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Record relays

Sherrylyn A. Toppin

Record relays

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LONDON – The look on Carmelita Jeter’s face said it all as she crossed the finish line yesterday stopping the clock in a new world record of 40.82 seconds in the women’s 4×100 metres relay at the London 2012 Olympic Games.
Pointing at the clock in disbelief and delight, Jeter ran back to hug teammates Tianna Madison, Allyson Felix and Bianca Stuart who had just combined to shatter two records, one of which stood for more than 30 years.
East Germany’s world record of 41.37, set in Australia in 1985, has been removed from the books. The 41.60 Olympic record, also set by an East German team in Moscow 32 years ago, was replaced at the same time.
After failing to get the baton to the finish line four years ago, Jamaica did so in a new national record of 41.41 seconds, replacing the 41.70 set in Daegu last year with the combination of Shelly-Ann Fraser-Pryce, Sherone Simpson, Veronica Campbell-Brown and Kerron Stewart on anchor.
It was Jamaica’s tenth medal (three gold, four silver, three bronze) at these Games. In Beijing, it was 6-3-2.
Ukraine took bronze also with a national record of 42.04, but the Trinidad and Tobago team of Michelle-Lee Ahye, Kelly-Ann Baptiste, Kai Selvon and Semoy Hackett didn’t complete the circuit.
The Bahamas also created history yesterday, with the men winning their first  Olympic Games track gold medal in the 4×400 metres relay and it took a national record to do so. It was also the first gold medal by Bahamian men since Durward Knowles and Cecil Cooke won gold in sailing 48 years ago in Tokyo.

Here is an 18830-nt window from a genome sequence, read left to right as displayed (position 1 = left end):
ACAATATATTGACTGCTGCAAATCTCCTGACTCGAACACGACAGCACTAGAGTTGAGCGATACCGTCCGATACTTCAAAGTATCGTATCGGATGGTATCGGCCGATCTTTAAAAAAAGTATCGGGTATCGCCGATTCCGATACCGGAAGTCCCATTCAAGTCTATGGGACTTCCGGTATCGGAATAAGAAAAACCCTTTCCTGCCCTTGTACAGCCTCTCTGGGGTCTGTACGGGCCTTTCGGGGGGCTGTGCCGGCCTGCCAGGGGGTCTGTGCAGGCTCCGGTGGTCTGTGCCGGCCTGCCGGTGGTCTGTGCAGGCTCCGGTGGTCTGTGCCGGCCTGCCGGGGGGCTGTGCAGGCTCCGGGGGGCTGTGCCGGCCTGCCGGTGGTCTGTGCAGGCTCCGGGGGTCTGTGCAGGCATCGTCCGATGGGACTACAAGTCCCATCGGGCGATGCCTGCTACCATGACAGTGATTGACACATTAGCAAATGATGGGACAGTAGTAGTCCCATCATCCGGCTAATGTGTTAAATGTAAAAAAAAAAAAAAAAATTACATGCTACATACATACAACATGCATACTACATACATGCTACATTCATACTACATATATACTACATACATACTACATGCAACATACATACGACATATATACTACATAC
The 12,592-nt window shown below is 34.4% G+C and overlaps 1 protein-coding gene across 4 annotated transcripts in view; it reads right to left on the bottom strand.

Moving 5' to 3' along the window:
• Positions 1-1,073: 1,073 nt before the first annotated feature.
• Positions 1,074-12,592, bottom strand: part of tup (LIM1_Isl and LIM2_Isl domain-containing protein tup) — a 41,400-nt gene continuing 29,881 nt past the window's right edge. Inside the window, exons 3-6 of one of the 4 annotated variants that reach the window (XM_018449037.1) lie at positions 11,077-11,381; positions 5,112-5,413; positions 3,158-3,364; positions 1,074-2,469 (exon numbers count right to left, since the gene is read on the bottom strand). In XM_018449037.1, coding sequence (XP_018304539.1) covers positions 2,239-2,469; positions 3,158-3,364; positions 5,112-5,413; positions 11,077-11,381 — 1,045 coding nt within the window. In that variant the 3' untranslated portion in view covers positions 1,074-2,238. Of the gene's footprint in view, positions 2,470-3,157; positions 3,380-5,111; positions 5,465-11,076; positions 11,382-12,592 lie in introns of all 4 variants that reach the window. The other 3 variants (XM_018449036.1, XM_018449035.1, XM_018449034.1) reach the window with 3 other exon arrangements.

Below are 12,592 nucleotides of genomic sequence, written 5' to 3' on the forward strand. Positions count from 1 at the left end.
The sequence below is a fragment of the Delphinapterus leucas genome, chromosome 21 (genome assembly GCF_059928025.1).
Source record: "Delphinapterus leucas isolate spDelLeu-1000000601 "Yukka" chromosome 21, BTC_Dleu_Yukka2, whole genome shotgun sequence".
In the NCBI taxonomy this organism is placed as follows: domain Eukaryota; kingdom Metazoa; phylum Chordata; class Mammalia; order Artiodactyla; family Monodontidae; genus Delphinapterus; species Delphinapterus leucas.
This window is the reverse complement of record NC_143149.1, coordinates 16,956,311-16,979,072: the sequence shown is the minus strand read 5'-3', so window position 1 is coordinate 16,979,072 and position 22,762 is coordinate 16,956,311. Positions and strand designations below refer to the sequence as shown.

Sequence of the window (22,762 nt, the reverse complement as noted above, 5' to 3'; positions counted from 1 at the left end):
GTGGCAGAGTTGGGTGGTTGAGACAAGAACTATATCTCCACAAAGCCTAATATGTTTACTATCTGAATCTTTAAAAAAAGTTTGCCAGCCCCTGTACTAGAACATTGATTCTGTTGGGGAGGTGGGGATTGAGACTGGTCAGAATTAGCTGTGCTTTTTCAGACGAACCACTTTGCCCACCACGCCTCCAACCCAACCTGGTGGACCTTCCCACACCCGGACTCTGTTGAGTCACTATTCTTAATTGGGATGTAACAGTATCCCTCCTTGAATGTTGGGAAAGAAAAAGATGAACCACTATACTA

Changing up the order from the first round was a masterful stroke, with veteran Chris Brown giving them a fantastic lead which was built on by Demetrius Pinder, Michael Mathieu and Ramon Miller who brought it home in 2 minutes, 56.72 seconds
The old mark was 2:57.32, and even as they collapsed to the track in exhaustion, there was so much joy on their faces.
The United States were second in a season’s best 2:57.05 and Trinidad and Tobago went under the 3:00.38 national record they had set in the heats with 2:59.40 to take their second bronze medal on the track.
While the men were finishing, the women started the opening rounds of their 4x400m relay which saw the United States qualify with the fastest time of 3:22.09. Jamaica are the lone Caribbean team in the final with a season’s best 3:25.13.
With double-double champion Usain Bolt resting, Jamaica raced to a season’s best 37.39 seconds in the men’s 4x100m with Nesta Carter, Michael Frater, Yohan Blake and Kemar Bailey-Cole. It was a new British All-Comers record which lasted only as long as it took the United States team to go under that time with 37.38, setting the stage for the final today at 4 p.m. Eastern Caribbean time.
It was also a new national record for the United States, dipping under the 37.40 set at the 1992 Barcelona Olympic Games.
St Kitts and Nevis finally had something to celebrate. Without Kim Collins, who was sent home from the Games, they set a new national record of 38.41 seconds, down from 38.47. They placed sixth in the heat, but did not reach the final.
The Trinidad and Tobago quartet of Richard Thompson, Marc Burns, Emmanuel Callender and Keston Bledman raced to a season’s best 38.10 seconds and will run out of Lane 9.
Olympic records were also set in the men’s pole vault with 5.97 metres by France’s Renaud Lavillenie and 78.18m by Russia’s Tatyana Lysenko in the women’s hammer.